While hospital noises of beeping equipment, rolling carts, and breast milk refrigerators whirring are challenging to get around, acoustics within the infant care space need to be carefully studied. Privacy for staff-parent conversations, freedom from distracting sounds, and the ability to achieve uninterrupted sleep should be attainable goals for that space. Since the ceiling is the largest available area for sound absorption, it is pertinent to specifying a product that has a noise reduction coefficient of 0.90 for 80% of the surface to overall acoustical liveliness and propagation of sound between spaces.
Sound travels between rooms through one or more paths. When we evaluate sound’s the source, path, and receiver, the emphasis of the acoustical design can focus on the path of noise. While some sources of noise like human activity can be reduced by adjusting behaviors in the suite, but other sources of noise – like medical equipment — are out of our control. Further, locating sensitive rooms away from active areas or entry ways to the NICU suite helps in separating some of the sources away from the room by allowing for longer paths of noise.
Lighting and lighting controls are other elements of intense scrutiny in the design of NICU’s. There is nothing new about the importance of getting newborns on the solar clock from birth or the benefits babies receive from a dynamic system. It has been established that newborns sleep better, have a faster rate of weight gain, begin oral feeding earlier, spend less time on a ventilator and exhibit enhanced motor functions (‘The NICU Lighted Environment’ by Mark Rea and Mariana Figueiro) when exposed to a cycling lighting system that mimics the sun.
The lighting industry has been designing NICU rooms with color-changing and dimmable lighting solutions for decades — long before LEDs were anything more than an indicator light on a clock radio or car dashboard. While today’s color-changing or tunable white LED lighting systems simplify the lighting product, there are still many considerations for an effective system that supports all users, functions, and budgets. As a 24/7 space, the lighting and lighting controls must be in sync and work seamlessly from the moment of installation. COVID-19 has added another level of complexity with the discussion of UV sterilizing systems that can only occur when the room is not occupied.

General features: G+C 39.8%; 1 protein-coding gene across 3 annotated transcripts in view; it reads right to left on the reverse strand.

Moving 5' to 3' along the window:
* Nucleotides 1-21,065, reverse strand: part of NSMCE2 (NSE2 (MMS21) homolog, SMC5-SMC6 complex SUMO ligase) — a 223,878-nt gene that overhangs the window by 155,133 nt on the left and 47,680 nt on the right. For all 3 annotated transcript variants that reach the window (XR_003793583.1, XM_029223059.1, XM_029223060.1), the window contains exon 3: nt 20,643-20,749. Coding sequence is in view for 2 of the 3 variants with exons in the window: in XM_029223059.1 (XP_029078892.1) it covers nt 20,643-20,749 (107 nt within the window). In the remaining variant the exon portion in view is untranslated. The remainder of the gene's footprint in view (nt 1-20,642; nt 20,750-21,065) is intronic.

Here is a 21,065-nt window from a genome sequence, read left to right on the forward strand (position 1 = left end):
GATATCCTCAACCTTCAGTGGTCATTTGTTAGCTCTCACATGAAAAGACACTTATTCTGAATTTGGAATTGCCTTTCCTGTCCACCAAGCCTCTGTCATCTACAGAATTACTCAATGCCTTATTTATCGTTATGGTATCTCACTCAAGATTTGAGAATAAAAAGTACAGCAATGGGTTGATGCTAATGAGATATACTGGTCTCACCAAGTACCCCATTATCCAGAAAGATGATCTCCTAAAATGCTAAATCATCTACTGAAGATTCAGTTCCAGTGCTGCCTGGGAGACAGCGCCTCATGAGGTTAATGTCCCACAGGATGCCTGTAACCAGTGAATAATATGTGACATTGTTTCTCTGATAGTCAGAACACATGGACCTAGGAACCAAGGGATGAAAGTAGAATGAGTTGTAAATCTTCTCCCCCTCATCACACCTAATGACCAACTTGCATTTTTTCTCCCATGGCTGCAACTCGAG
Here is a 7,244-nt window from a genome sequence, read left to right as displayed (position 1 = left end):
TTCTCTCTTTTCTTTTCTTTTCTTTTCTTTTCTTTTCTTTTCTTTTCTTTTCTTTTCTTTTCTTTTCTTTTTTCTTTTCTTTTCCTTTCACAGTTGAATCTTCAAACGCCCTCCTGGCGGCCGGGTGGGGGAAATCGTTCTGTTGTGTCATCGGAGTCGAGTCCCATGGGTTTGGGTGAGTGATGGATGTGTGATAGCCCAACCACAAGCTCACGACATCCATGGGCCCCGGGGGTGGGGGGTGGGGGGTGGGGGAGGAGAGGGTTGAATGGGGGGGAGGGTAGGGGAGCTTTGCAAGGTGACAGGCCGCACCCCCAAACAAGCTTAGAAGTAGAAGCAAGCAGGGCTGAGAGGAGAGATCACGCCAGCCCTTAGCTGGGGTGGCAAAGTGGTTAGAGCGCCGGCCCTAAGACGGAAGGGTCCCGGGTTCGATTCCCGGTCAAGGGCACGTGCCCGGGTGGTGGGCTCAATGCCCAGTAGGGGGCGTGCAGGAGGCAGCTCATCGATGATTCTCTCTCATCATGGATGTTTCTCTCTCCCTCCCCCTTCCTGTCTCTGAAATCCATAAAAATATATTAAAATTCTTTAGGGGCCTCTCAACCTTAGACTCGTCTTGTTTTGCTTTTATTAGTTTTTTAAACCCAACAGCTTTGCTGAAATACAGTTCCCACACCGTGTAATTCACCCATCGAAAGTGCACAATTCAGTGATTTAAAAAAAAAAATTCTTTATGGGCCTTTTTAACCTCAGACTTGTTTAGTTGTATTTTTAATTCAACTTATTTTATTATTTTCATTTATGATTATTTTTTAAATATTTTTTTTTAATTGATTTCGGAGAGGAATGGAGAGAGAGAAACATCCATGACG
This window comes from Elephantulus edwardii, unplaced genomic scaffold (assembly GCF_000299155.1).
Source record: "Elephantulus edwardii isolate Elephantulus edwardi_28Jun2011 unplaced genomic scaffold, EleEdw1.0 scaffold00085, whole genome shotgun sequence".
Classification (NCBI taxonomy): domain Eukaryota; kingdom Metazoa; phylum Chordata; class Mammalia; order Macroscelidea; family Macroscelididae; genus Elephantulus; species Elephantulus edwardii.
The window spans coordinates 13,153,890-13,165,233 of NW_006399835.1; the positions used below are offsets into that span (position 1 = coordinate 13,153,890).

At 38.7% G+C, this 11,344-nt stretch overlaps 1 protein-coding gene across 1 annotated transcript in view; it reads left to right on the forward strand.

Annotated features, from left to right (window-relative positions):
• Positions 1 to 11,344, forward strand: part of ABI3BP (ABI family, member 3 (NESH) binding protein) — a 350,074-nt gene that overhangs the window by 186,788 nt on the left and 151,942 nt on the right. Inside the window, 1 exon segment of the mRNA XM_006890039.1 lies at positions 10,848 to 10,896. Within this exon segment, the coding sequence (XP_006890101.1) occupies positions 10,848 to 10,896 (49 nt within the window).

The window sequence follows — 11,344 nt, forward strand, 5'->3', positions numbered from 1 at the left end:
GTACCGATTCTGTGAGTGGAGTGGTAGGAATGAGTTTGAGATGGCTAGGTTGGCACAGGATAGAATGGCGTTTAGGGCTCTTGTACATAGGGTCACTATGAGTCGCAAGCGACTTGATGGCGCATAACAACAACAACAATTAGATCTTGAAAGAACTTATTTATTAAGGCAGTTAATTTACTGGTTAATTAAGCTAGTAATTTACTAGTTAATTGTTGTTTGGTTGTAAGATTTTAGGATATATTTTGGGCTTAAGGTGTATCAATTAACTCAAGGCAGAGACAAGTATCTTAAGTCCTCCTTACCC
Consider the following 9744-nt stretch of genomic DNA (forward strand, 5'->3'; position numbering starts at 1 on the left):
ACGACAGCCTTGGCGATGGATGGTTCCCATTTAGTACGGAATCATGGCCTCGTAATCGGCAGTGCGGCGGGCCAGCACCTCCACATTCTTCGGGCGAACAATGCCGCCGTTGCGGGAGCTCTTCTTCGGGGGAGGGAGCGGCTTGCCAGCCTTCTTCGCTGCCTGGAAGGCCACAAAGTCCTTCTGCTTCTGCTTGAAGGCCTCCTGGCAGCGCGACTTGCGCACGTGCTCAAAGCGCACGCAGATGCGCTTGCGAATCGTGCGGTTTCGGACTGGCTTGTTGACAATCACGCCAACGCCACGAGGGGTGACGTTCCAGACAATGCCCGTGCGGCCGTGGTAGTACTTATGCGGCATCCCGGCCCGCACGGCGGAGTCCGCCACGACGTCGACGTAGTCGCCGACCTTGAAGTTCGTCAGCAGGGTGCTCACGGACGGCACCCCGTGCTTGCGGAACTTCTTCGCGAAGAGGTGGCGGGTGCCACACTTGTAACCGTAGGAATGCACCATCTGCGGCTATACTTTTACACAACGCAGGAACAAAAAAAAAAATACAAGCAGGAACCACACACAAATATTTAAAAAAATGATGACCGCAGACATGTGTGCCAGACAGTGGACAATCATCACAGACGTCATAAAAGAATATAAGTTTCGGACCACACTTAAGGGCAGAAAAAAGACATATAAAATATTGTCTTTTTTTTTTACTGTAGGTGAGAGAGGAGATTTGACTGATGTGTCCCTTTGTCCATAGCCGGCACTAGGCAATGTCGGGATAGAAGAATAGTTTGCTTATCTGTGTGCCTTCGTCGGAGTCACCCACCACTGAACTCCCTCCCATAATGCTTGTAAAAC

Products that meet all requirements remain limited, but there are a handful of lighting fixtures that solve many of the issues when paired with strategic design and coordination. Our lighting experts are continually working with manufacturers to create an installation that is one system and completely turnkey.
The ever-changing market of interior products is widening the spectrum of what a neonatal care space can look and feel like. By utilizing healthy products that have high acoustic properties and lighting that embraces the newest technologies, these care spaces can lead to quicker development of infants, less stress for families and easier working conditions for care teams.
Nicole DeFazio is an interior designer based in Stantec’s Pittsburgh, Pa., office. She implements creative ideas, provides guidance, and offers sustainable designs to healthcare clients resulting in spaces that inspire and comfort patients, visitors, and the care team.
Basel Jurdy is the discipline lead for acoustics & vibration based in Stantec’s Seattle office. He educates the client and project team on the art and science behind acoustics to find the right acoustical solution for each individual project.
Lauren MacLeod is a lighting designer based in Stantec’s Seattle office. She knows light can affect well-being (good and bad) and combines research findings, technical knowledge, and sensitive design techniques to create lighting scenarios that benefit occupants.